June 16, 2011
Ryan Duncan, TheFish.com Editor
I was not a very popular kid growing up. For starters, I was a bookworm. I read anything I could get my hands on. I was one of those kids who enjoyed doing book reports and actually looked forward to their summer reading list. Not something that wins you many friends at school. Secondly, I wasn’t very athletic. I was slow, uncoordinated, not very aggressive, and had a tendency to catch footballs with my face instead of my hands. On top of everything, I was shy and never took any risks. I mostly just stuck to the background, watching other guys break the rules and do something wild or crazy that earned them respect and admiration.
It always made me jealous -- watching them. There was one guy in particular (I’ll call him Jake) who I really envied. Jake was a part of the Church youth group and was incredibly popular. He was athletic, charming, good looking and basically everything I wasn’t. Mostly I just tried to ignore him, but occasionally I’d see him surrounded by a group of friends and wonder why he got to be so cool while I was, well, me.
Then, during my sophomore year of high school, our youth group took a retreat to a nearby ski camp. That evening, our pastor gave a lesson about the qualities of a father and how they were present in God, our heavenly father. He was about midway through the sermon when Jake broke down and started to sob. In-between choked tears he told everyone how his own father was an alcoholic and how the two of them fought constantly. Anger and stress had caused him to experiment in a dark lifestyle, and in the end, he’s started drinking himself. I sat there, shocked as the guy I had always envied poured out sorrows I couldn’t begin to imagine. The worst part though, was when Jake admitted that the reason he’d kept it all a secret was because he didn’t wanted to look weak.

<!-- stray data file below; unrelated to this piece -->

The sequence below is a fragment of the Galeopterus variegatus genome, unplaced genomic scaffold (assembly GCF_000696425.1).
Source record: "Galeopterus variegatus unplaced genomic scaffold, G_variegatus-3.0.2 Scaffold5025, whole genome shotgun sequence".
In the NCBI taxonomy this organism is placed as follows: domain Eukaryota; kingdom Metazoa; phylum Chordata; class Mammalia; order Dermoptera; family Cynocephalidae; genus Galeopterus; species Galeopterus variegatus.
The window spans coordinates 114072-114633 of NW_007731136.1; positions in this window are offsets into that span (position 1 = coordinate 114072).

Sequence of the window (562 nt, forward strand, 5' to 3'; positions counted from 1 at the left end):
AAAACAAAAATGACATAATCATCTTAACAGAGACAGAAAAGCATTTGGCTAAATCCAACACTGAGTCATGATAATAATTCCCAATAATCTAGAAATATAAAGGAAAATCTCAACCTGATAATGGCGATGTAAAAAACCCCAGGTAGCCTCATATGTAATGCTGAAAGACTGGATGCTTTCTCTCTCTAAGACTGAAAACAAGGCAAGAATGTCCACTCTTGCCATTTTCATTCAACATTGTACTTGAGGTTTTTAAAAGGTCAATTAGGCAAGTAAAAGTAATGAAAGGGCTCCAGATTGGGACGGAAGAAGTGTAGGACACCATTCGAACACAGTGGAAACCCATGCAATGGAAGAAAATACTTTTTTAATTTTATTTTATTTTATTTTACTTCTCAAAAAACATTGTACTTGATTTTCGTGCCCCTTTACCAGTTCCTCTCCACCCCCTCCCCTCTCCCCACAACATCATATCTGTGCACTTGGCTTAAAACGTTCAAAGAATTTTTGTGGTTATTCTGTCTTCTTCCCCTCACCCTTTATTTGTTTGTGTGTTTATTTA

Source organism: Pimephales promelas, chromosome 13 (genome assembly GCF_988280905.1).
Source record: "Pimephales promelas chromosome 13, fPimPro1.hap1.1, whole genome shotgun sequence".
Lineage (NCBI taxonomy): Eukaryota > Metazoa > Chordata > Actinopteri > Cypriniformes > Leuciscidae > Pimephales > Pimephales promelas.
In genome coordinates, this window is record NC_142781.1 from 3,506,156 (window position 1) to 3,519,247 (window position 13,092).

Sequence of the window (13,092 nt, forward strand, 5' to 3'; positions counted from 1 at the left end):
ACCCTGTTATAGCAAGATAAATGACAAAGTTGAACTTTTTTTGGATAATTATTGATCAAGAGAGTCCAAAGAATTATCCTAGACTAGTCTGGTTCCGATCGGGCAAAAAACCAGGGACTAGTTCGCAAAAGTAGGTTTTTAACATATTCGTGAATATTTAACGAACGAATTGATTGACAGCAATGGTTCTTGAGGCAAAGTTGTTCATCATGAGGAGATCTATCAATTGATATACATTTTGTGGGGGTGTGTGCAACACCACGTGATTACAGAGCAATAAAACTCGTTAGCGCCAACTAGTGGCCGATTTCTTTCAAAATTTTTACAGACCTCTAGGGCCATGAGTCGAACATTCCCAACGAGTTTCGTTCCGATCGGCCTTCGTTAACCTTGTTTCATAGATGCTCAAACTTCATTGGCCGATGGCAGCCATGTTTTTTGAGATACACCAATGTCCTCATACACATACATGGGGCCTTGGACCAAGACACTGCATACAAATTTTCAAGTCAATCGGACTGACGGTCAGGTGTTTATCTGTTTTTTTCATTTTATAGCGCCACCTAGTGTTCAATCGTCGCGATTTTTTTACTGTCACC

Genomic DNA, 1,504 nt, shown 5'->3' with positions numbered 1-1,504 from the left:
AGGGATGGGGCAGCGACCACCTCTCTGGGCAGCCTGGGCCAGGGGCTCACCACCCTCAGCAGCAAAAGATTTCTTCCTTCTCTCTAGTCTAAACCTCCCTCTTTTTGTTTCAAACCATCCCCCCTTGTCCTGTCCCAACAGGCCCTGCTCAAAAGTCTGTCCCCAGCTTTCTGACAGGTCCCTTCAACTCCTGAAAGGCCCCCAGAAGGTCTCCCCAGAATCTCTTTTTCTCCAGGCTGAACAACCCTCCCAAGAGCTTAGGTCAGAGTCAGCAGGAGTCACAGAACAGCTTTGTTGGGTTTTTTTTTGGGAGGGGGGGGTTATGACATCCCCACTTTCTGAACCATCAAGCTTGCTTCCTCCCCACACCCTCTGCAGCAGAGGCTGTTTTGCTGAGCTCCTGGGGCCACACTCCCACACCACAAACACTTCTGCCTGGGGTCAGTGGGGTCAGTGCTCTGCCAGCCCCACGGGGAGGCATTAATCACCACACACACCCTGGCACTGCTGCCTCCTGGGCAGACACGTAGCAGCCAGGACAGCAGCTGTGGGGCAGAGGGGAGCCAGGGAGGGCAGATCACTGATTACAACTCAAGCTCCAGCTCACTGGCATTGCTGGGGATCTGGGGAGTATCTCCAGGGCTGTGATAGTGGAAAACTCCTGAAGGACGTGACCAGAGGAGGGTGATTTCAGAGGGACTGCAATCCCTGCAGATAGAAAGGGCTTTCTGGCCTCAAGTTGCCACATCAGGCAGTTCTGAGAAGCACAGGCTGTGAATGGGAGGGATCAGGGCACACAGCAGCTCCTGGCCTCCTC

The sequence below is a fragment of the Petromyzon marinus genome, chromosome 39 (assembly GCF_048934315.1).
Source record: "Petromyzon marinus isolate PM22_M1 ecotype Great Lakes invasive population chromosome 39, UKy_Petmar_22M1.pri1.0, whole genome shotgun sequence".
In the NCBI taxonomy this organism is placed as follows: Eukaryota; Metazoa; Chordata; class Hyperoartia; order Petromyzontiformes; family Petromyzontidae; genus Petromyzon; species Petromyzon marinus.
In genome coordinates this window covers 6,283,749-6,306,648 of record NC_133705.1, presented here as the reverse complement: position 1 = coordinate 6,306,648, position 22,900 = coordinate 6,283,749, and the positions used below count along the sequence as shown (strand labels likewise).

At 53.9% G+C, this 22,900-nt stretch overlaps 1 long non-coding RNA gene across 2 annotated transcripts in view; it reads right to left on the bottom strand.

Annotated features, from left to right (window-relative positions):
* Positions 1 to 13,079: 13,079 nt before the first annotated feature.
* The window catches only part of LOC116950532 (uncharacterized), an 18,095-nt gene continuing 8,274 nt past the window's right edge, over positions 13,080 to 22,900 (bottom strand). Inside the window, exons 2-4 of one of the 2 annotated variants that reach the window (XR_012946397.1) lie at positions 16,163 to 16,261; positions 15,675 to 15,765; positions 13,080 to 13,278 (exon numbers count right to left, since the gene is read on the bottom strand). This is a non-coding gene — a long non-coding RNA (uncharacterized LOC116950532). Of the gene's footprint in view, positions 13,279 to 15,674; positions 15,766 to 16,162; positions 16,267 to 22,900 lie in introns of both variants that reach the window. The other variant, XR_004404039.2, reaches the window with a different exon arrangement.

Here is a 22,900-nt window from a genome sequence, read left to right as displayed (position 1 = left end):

Appearances mean everything these days. We all fear the shame that comes when we admit something’s wrong, that we’ve made mistakes and can’t fix things on our own. Sadly, this is pretty common in the Church too. We constantly try to project an image of believers who are happy, strong, and sure in our faith when in reality many of us struggle with personal demons. But the Church was never meant to be a showcase. Instead, its purpose is on par with AA meetings, a place where there are no lies, no excuses, and no illusions. We, the Church, are meant to be a place where we can show our scars and find peace in Christ and in others. Like Brennan Manning says in The Ragamuffin Gospel,
“To live by grace means to acknowledge my whole life story, the light side and the dark. In admitting my shadow side, I learn who I am and what God’s grace means.”
Integrating Faith and Life
Stop trying to impress those around you and try to live your life with transparency.